An­cient Cities Of South­east Asia

Turn back the clock and dis­cover the time-worn majesty of Borobudur, Ayut­thaya and Siem Reap

Expatriate Lifestyle - - Contents - Pho­tos by istockphoto Words by Caramella Scarpa

Ayut­thaya, Thai­land

Not many peo­ple know that ap­prox­i­mately 80km away from Bangkok lies Ayut­thaya, the an­cient cap­i­tal of what was then called Siam. Dur­ing the 14th cen­tury, Ayut­thaya was con­sid­ered one of the most ad­vanced – diplo­mat­i­cally and tech­no­log­i­cally – cities in the world. Strate­gi­cally lo­cated on an is­land and con­nected to an in­tri­cate net­work of wa­ter­ways and even­tu­ally the Gulf of Siam, it was an im­por­tant and highly suc­cess­ful trad­ing post.

In 1767, the Burmese at­tacked and de­stroyed the city. The cap­i­tal moved to Bangkok, Ayut­thaya was never re­built and what ex­ists to­day is a gen­uine ar­chae­o­log­i­cal site and a UNESCO World Her­itage zone. It’s nowhere near as ex­ten­sive as Angkor Wat but makes for a great day trip from Bangkok.

Most vis­i­tors who come here for the day usu­ally do so on a river cruise tour. Book this in Bangkok and you will be of­fered the choice of ei­ther go­ing to Ayut­thaya by road and re­turn­ing by boat in time for the sun­set or the other way round – morn­ing boat there and re­turn by road. Ei­ther way, the jour­ney on the Chao Phraya River is al­ways very in­ter­est­ing. If you want to spend a night, there is ac­com­mo­da­tion but it is quite ba­sic and be­sides the ru­ins, there ac­tu­ally isn’t much to do, so one night will suf­fice.

Head to the his­tor­i­cal park for a wan­der through Bud­dhist monas­ter­ies, tem­ples and the rem­nants of what used to be a thriv­ing an­cient cap­i­tal once stood. Climb the stu­pas (a word of warn­ing: they’re nar­row and steep) and imag­ine what it must have been like at its peak.

Ai­ra­sia and MAS have sev­eral daily flights to Don Mueang and Su­varn­ab­humi air­ports. From Bangkok, it’s ap­prox­i­mately over an hour’s drive to Ayut­thaya.

Head to the his­tor­i­cal park for a wan­der through where Bud­dhist monas­ter­ies, tem­ples and the rem­nants of what used to be a thriv­ing an­cient cap­i­tal once stood”

Borobudur, In­done­sia

Boro­bo­dur is lo­cated in cen­tral Java and was built in the ninth cen­tury. It is also a UNESCO World Her­itage Site and is re­garded as a Bud­dhist shrine and place of pil­grim­age. Vis­i­tors mostly stay in Yo­gyakarta and join day tours, or live in ho­tels nearer to the site. The best time to see Borobudur for the first time is early in the morn­ing at sun­rise where you’ll be greeted by two mil­lion stone blocks, huge bell-shaped stu­pas and 504 stat­ues of Bud­dha de­pict­ing the dif­fer­ent lev­els to at­tain Nir­vana.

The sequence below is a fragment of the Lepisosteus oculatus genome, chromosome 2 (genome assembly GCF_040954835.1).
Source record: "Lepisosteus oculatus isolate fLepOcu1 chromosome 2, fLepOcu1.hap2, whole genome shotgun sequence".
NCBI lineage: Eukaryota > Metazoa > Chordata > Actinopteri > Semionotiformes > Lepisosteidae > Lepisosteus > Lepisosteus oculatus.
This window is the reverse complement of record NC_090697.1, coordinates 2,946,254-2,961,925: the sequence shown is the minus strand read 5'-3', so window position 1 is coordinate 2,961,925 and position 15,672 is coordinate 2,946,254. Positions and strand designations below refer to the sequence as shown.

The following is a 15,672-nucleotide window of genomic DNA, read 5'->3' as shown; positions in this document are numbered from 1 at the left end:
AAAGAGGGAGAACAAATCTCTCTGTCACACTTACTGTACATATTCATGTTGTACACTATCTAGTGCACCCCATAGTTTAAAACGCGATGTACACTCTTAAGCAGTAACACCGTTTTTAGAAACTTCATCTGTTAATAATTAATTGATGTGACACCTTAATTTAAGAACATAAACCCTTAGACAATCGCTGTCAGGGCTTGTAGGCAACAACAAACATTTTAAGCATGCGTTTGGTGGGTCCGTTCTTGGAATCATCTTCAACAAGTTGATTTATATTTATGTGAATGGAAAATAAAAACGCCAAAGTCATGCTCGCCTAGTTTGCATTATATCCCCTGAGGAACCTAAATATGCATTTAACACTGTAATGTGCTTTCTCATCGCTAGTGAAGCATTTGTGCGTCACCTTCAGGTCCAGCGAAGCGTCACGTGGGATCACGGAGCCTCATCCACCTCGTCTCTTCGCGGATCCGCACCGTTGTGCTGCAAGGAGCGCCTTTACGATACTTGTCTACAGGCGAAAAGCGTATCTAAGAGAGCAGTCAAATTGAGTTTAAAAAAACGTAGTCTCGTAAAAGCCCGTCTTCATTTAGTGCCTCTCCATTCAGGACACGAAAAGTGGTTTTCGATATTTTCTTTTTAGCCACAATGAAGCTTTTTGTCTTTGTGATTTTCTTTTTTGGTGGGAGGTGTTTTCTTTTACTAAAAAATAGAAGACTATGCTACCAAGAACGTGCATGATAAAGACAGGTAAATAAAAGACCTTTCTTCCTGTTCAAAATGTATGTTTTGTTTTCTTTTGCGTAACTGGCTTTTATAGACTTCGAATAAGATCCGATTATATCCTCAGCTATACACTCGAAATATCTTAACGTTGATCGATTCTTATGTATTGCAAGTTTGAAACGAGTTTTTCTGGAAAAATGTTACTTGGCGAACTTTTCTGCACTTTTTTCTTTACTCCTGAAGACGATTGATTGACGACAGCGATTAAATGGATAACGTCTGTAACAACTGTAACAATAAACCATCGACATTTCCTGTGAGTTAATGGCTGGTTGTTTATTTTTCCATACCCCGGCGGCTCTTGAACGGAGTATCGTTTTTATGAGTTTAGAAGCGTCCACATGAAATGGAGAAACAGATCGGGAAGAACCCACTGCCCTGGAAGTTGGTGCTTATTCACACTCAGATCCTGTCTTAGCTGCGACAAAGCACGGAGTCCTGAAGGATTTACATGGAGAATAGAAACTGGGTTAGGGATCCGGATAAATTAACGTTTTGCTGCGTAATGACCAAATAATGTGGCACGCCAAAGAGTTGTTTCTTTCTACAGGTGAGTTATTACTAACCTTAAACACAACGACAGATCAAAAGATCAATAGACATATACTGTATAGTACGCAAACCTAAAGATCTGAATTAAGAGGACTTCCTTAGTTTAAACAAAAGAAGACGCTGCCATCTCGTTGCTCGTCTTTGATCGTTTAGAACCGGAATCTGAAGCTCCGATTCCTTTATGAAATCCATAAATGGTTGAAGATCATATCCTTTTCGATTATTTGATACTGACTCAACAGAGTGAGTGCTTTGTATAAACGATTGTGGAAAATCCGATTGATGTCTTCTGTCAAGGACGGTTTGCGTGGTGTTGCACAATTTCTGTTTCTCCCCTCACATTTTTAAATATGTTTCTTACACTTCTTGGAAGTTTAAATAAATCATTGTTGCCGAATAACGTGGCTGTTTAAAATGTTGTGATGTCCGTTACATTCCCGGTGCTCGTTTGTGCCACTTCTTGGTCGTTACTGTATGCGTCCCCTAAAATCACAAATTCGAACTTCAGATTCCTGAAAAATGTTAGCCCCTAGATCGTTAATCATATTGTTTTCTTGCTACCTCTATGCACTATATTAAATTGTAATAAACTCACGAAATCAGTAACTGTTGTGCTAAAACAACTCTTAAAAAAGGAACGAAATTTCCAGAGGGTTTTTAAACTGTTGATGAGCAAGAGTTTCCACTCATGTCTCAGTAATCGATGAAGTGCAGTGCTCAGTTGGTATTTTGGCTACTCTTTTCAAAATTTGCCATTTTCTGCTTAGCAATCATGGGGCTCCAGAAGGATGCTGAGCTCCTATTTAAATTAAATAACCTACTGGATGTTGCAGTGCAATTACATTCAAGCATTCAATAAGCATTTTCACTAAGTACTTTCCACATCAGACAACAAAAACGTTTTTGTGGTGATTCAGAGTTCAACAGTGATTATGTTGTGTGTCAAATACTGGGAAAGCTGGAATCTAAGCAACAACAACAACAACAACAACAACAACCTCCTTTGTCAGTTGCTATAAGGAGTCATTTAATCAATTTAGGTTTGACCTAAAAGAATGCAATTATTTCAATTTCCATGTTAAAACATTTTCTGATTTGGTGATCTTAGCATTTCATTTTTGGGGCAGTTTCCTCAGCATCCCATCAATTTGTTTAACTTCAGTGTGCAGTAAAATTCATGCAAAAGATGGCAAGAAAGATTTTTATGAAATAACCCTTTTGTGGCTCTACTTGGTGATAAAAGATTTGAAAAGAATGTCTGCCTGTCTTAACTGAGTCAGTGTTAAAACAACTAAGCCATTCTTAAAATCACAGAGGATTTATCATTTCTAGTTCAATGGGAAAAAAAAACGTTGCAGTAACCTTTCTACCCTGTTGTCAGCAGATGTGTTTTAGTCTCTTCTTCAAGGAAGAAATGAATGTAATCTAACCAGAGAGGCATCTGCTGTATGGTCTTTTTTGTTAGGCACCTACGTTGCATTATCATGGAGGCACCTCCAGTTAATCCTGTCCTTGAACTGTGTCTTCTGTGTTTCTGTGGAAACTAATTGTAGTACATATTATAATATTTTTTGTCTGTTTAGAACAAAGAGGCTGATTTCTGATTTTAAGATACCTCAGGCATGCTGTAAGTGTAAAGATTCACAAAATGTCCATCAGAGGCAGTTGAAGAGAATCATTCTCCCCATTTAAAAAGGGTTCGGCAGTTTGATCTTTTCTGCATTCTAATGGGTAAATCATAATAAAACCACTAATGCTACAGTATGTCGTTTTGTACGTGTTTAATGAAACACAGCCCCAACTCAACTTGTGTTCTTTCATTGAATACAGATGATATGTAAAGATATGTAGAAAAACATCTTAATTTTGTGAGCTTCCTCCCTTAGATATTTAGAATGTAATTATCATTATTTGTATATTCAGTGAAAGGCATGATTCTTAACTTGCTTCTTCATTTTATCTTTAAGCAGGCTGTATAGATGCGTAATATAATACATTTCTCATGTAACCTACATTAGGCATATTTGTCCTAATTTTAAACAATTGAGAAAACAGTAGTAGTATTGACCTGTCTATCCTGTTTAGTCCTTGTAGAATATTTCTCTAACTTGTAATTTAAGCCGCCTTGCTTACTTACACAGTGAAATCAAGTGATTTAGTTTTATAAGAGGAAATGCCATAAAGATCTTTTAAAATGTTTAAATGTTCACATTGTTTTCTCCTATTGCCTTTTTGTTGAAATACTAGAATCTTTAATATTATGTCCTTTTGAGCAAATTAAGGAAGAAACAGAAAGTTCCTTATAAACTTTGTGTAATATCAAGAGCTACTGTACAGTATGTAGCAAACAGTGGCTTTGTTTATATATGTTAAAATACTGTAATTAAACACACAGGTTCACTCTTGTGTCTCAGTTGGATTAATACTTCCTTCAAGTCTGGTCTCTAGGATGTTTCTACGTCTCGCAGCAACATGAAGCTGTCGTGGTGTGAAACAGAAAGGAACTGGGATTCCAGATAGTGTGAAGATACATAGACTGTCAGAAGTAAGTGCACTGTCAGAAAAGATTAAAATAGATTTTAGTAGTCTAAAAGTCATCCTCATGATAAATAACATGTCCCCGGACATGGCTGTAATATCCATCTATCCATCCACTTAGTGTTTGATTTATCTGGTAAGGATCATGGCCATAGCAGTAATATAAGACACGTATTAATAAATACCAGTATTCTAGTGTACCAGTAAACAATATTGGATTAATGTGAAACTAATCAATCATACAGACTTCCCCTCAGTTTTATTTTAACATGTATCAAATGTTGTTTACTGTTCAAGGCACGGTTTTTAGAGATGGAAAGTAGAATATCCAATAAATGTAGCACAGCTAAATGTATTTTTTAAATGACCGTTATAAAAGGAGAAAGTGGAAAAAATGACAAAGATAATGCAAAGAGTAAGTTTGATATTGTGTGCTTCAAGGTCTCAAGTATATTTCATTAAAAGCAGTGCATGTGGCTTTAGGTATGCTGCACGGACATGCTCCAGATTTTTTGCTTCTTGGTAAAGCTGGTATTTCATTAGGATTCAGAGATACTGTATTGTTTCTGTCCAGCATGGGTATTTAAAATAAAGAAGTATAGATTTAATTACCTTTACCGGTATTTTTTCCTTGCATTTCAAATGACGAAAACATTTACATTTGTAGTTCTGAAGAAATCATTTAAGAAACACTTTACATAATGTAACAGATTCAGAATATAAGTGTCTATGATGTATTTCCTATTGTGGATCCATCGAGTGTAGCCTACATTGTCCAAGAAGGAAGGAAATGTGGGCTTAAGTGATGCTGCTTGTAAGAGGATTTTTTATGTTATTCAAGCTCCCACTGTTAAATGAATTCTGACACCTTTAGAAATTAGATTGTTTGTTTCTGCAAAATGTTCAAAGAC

Ev­ery­one who vis­its does the pil­grims’ walk which starts at the eastern gate­way. Fol­low a clock­wise di­rec­tion (al­ways do this around Bud­dhist mon­u­ments) and ob­serve the elab­o­rate carv­ings on the walls de­pict­ing an an­cient queen, Bud­dha and white ele­phants with six tusks; then climb up to the top of the tem­ple and take in the in­cred­i­ble views. It’s a good idea to get a guide for the day so you can get to know the real his­tory of the com­plex.

Book tick­ets to the Ra­mayana Bal­let show which is based on the an­cient Hindu epic and per­formed against the back­drop of the tem­ples. The im­pres­sive Pram­banan tem­ple com­plex is nearby and tes­ta­ment to the great Hindu civil­i­sa­tion that also ex­isted here.

Yo­gyakarta it­self is an in­ter­est­ing city with good shop­ping and the palace com­plex of Kra­ton; and if you want to do a re­ally touristy ac­tiv­ity, hire a tra­di­tional horse and cart for a ride around the area.

Ai­ra­sia flies di­rect twice a day from KLIA2 to Adi Su­cipto In­ter­na­tional Air­port in Yo­gyakarta, from where it’s a one-hour drive to Borobudur.

The best time to see Borobudur for the first time is early in the morn­ing at sun­rise”

Siem Reap, Cam­bo­dia

One of the most recog­nis­able an­cient cities in the world is Angkor Wat and no mat­ter how many times you see this in pic­tures, noth­ing pre­pares you for the real thing. Most vis­i­tors base them­selves in Siem Reap where there’re many lev­els of ac­com­mo­da­tion from back­packer hos­tels to beau­ti­ful five-star re­sorts. There’s shop­ping, night mar­kets, cheap street food (the deep-fried in­sects are a must-try) and craft cen­tres where lo­cal ar­ti­sans ply their trade.

Angkor Wat was built by the Kh­mer King Suryavar­man II in the 12th cen­tury to pay homage to Mount Meru, a holy moun­tain range revered in Hindu, Bud­dhist and Jain cos­mol­ogy. This awe­some col­lec­tion of monas­ter­ies, tem­ples, reser­voirs, canals and royal build­ings is the largest re­li­gious mon­u­ment in the world and will take you a cou­ple of days to cover. Vis­i­tors must get sin­gle or multi-day per­mits which are rea­son­ably priced and go to­wards the up­keep of the ar­chae­o­log­i­cal park, which is a UNESCO World Her­itage site.

The most fa­mous tem­ples here in­clude Ta Keo (ded­i­cated to the Hindu god, Shiva), Ban­teay Srei (made from pink sand­stone), Ta Prohm (famed for the trees grow­ing out of the ru­ins) and the Bayon Tem­ple (with 200 huge stone faces fac­ing in ev­ery di­rec­tion).

Ai­ra­sia flies di­rect to Siem Reap dail y.

Angkor Wat was built by the Kh­mer King Suryavar­man II in the 12th cen­tury to pay homage to Mount Meru”

FROM LEFT: AN­CIENT STU­PAS SCRAPE THE SKY AT AYUT­THAYA; A STATUE OF BUD­DHA TAKES PRIDE OF PLACE AMONGST THE RU­INS OF A TEM­PLE; AN AERIAL VIEW OF A BOROBUDUR TEM­PLE IN IN­DONE­SIA

FROM TOP: NA­TURE AND CIVIL­I­SA­TION MEET IN HAR­MONY AT ANGKOR WAT; THE MAJESTY OF ANGKOR WAT IS FUR­THER EN­HANCED AGAINST THE BACK­DROP OF A BEAU­TI­FUL SUN­SET

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